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July 11, 1954 go to audio

On July 11, 1954, the White Citizens Council, with Robert Patterson of Indianola as leader, was formed. Primarily made up of plantation owners, bankers, doctors, lawyers, legislators, preachers, teachers, and merchants, this organization sought to prevent the implementation of the Brown decision. Unlike the Ku Klux Klan, this organization "publicly" renounced the use of violence. Nevertheless, its actions often encouraged white violence against blacks. While there were occasions when members of the group employed violence, the Council's real success lay in its ability to levy economic reprisals on those who supported and actively pushed for desegregation. Indeed, the WCC was so successful that it was more than ten years after the Brown decision before any significant desegregation occurred in Mississippi.

audioClick on the play button to hear the following excerpt.    Total time: 54 seconds
They had 90,000 members in the state of Mississippi, and didn't do a durn thing. I joined the Citizens' Council the very first year, but I didn't join after that. But what was so funny was that they'd have this meeting at the courthouse. Big speaker get up and say, "We're not going to let the federal government do so-and-so. We are not going to do so-and-so. Come on. Bring your money up here. Let's join. Give us your money." So people would give their money and leave there, and they would feel better, like an emotional purgative, even though no plan had been adopted; no course had been assumed. The situation was the same, but they felt better. It was just kind of like clutching, "Oh, man, we've got a Citizens' Council now, and they're going to help us." Like we've got a Sovereignty Commission, and they're going to help us, too. You know.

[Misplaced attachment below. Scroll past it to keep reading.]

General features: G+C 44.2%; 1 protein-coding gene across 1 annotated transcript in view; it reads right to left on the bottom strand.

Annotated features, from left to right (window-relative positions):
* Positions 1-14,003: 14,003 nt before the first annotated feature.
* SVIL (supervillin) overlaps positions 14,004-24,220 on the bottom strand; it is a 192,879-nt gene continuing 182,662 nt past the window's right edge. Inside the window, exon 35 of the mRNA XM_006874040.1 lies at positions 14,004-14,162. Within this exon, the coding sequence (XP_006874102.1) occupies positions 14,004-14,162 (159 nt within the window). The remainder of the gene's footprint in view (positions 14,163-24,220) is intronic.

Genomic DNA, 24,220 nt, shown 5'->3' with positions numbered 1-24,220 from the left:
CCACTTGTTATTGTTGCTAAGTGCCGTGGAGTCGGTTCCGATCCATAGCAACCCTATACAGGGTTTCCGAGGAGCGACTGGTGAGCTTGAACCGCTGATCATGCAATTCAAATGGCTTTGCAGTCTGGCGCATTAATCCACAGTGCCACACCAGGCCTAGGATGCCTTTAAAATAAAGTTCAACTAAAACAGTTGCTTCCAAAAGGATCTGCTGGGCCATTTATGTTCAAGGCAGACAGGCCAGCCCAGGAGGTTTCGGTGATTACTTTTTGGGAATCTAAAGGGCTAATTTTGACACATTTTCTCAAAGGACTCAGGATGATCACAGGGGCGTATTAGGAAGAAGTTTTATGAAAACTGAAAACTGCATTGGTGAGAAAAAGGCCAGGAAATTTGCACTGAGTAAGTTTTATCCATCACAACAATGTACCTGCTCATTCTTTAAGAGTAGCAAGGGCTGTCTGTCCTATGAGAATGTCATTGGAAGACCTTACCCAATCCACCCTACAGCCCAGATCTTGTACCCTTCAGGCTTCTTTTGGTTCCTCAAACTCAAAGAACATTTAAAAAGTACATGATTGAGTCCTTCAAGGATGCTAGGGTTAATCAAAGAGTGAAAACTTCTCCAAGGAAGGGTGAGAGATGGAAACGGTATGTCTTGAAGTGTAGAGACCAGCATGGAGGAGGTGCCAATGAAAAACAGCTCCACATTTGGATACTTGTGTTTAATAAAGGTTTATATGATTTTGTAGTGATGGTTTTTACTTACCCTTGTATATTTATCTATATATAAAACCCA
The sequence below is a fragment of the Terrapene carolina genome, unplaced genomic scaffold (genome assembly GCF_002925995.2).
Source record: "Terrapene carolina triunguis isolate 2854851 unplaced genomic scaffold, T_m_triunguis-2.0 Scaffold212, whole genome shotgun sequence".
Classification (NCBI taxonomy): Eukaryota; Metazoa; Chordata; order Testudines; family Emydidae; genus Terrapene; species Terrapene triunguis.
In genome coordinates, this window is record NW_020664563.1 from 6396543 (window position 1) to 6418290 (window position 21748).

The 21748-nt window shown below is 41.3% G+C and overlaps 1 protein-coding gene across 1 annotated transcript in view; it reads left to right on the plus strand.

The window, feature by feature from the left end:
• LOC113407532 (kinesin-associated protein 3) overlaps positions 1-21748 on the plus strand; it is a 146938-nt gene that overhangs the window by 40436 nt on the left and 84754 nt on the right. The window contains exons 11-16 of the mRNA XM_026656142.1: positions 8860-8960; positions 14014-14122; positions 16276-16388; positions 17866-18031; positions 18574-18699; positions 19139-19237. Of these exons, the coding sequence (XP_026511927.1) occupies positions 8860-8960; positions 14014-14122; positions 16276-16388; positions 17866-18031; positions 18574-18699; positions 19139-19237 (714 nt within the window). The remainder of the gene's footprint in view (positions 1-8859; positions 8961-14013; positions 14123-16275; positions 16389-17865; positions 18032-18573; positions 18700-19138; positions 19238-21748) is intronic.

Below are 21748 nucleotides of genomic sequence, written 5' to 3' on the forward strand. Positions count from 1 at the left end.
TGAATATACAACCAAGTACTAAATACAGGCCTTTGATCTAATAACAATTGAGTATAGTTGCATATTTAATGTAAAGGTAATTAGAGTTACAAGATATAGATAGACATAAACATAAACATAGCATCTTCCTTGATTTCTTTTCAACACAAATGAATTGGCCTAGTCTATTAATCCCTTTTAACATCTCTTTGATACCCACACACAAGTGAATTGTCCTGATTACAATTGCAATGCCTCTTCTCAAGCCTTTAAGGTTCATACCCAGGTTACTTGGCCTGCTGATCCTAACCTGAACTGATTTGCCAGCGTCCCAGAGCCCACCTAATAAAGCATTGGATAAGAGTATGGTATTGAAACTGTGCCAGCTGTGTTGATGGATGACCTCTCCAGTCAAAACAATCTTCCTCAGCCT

audioClick on the play button to hear the following excerpt. 
                                                                                                                                 Total time: 1 minute, 15 seconds
I'll be honest with you. I joined the Citizens Council when it first originated and came to Forest, but right quick I got leery of it. It looked to me [that] they were going down the wrong path; they were trying to create discord. They were pointing fingers at whites. In other words, if you just walked across the street with a black man—I think they said, "Negro" in those days—why, you were ready for the stake. You were a heretic, you know, [and they'd] carry you off. It was even a case of judgment by association. It might have been pure coincidence [that] you crossed the street at the same time. It looked like to me that the Citizens Council was just stirring up hate among whites and really was accomplishing nothing except just building an organization of members paying dues.

They would clap their hands, and they would collect dues. But when everybody left the courthouse, they felt better because they had experienced an emotional purgative, you know; they had thrown up something that was offensive, and they felt better, even though they hadn't done a thing. I'm beginning to feel it was rather disgusting because all it was doing was just using emotions to raise money.

-- Erle Johnston
(Erle Johnston is a former director (1963-1968) of the Mississippi State Sovereignty Commission. Prior to accepting this position, Johnston worked as the Sovereignty Commission's public relations director (1960-1963). In this role, he coordinated a speakers bureau that had the goal of "telling the real truth" about Mississippi and its race relations.)